Your First Coop

Our First Coop

You have your chicks and they are under the warm lights in the laundry room.   Now the clock is ticking to get that first coop constructed.  They will be ready to move outside in about 6 weeks, possibly sooner if you live in a warmer climate.  You will be ready sooner I am sure.

The information out there on how much space your birds will need runs the spectrum, but my favorite based on experience is about three square feet per bird.  This suggestion is assuming that they will have some outside access most days.   You might need more if you plan to keep them inside for days on end in the middle of winter, but experience in Montana tells me that is NOT necessary if you choose your breeds right.

A coop for 2 or 3 birds can easily be made or purchased.  A coop if purchased or made should have several critical things besides floor space, ventilation, a window for light, and easy cleaning.

Ventilation:  This is critical to let the ammonia from poop out. Ask anyone who has been around a big coop and they can attest to the importance of  that. The other reason is that chickens breathe a lot and with each exhale there is moisture.   This moisture is what can you biggest enemy if you fight frost bite.  Moisture can also allow fungus, molds and other nasties that like a dark damp environment to grow.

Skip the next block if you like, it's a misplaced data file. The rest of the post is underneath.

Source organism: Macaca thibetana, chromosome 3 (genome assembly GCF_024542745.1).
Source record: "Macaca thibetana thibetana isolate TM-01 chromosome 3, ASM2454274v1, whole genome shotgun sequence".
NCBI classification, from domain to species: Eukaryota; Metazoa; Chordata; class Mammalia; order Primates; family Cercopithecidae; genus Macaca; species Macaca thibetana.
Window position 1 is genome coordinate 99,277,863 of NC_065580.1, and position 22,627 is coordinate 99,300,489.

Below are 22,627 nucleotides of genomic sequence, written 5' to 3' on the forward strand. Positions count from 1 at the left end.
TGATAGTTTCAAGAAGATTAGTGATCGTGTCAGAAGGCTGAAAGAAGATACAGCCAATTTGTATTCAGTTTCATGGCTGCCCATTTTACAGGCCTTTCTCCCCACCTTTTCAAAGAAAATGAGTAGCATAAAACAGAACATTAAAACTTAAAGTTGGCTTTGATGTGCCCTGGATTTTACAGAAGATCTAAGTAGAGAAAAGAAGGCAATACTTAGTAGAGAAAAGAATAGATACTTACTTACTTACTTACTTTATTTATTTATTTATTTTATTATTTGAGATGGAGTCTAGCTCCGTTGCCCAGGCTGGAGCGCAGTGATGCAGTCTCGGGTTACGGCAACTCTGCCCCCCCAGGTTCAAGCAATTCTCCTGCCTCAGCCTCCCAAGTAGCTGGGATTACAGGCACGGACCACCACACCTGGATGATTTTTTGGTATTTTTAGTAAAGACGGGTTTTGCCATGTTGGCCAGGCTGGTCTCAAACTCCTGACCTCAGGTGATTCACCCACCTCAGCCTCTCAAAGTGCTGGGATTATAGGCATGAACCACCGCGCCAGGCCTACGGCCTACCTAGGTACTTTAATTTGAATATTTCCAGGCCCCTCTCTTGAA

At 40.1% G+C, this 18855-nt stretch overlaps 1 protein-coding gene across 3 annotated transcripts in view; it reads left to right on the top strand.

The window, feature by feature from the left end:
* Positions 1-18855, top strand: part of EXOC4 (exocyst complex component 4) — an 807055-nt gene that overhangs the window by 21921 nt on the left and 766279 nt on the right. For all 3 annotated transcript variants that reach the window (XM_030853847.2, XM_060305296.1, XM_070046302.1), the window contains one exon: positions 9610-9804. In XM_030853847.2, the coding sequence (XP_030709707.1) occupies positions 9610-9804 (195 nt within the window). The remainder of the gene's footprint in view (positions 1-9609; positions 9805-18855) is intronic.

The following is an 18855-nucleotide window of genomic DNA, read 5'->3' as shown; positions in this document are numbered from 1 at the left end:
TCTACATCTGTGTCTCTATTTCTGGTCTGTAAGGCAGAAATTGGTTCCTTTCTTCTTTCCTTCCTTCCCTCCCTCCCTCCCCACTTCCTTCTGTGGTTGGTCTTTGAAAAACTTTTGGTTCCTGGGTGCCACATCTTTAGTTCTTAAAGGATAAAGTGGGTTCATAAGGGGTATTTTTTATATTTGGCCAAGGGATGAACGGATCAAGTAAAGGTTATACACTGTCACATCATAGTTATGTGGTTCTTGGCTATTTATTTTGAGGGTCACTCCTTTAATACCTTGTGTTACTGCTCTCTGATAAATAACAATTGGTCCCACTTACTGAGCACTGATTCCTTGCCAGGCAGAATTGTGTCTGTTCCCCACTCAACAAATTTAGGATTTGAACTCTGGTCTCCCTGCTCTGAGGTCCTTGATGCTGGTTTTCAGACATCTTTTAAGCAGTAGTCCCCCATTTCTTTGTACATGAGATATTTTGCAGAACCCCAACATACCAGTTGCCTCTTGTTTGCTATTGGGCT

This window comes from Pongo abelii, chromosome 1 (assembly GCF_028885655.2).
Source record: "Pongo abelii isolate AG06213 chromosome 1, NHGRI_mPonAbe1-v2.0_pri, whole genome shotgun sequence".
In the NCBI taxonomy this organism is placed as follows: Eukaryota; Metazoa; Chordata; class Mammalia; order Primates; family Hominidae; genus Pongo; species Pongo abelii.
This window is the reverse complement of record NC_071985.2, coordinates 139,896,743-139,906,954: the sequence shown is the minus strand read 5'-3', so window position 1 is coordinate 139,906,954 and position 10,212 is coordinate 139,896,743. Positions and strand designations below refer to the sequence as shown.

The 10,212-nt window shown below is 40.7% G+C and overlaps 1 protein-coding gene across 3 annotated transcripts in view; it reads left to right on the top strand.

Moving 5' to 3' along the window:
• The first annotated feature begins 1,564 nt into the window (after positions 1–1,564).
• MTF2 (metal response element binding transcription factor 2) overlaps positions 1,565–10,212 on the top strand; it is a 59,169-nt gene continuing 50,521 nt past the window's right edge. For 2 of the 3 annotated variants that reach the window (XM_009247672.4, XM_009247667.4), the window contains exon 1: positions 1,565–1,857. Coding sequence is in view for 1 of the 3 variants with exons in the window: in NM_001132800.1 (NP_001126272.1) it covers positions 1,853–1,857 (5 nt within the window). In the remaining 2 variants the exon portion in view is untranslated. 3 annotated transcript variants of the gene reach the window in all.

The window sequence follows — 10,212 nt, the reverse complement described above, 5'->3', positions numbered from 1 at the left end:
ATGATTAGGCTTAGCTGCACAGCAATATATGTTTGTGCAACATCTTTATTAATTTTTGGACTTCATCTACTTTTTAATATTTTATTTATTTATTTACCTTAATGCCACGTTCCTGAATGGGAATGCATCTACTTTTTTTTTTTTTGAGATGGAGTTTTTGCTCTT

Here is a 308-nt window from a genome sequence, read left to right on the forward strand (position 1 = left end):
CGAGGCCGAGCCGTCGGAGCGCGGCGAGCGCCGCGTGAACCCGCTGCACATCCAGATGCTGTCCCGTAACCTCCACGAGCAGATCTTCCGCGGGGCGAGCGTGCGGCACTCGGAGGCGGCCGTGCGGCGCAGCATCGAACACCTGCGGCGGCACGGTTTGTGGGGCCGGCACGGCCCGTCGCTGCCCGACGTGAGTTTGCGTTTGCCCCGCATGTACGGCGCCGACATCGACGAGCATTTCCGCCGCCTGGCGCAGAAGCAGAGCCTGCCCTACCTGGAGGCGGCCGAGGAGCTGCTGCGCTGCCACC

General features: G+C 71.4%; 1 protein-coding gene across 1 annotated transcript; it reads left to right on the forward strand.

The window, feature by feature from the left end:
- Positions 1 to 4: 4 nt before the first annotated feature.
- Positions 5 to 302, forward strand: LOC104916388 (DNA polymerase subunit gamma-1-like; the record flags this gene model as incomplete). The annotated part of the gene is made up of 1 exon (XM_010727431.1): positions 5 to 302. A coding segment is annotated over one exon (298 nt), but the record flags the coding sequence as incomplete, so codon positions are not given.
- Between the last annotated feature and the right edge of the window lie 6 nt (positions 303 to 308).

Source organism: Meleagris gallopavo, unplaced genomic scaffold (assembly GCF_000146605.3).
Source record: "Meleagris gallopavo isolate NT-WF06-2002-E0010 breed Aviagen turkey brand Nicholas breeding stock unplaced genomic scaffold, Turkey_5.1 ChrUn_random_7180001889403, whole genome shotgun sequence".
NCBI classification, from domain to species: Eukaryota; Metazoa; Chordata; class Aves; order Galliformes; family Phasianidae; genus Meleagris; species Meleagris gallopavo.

Windows: Chickens lay eggs based on daylight hours.   You want the maximum amount of light in the coop, when the weather turns cold and they spend less time outside.  Some people will put lights in their coops to keep their hens laying all winter and supplement the heat.

Easy of cleaning: Like everything, easy cleaning is best.   I lined the coop with inexpensive sheet vinyl flooring.  I also built it high enough off the ground to allow me to slip a muck bucket under the coop and use a kiddie rake to clean it out.

A couple of other things that depending on your location you may want to consider is electricity and insulation.   A properly vented and insulated coop can run without electricity  in a cold, windy Montana winter (I speak from experience).   Electricity is nice if you can’t swap out frozen water dishes.   I have graduated to heated water dishes in the winter.  I still rely on insulation and body heat to keep my birds warm.

In reality no one person, book, or website can answer all your questions.  One of your best resources for coop ideas is the forum at www.backyardchickens.com If you are not handy or adventuresome to try your hand at building something, you might check Craig’s list, and freecycle for people getting rid of old sheds and storage buildings.  If you have the financial resources you might even consider  purchasing a outbuilding from your local lumber supply.   My only advice is build a little bigger than you think you will need as odds are you want more than you start with, unless you live somewhere that limits your flock size legally. Time is ticking away.

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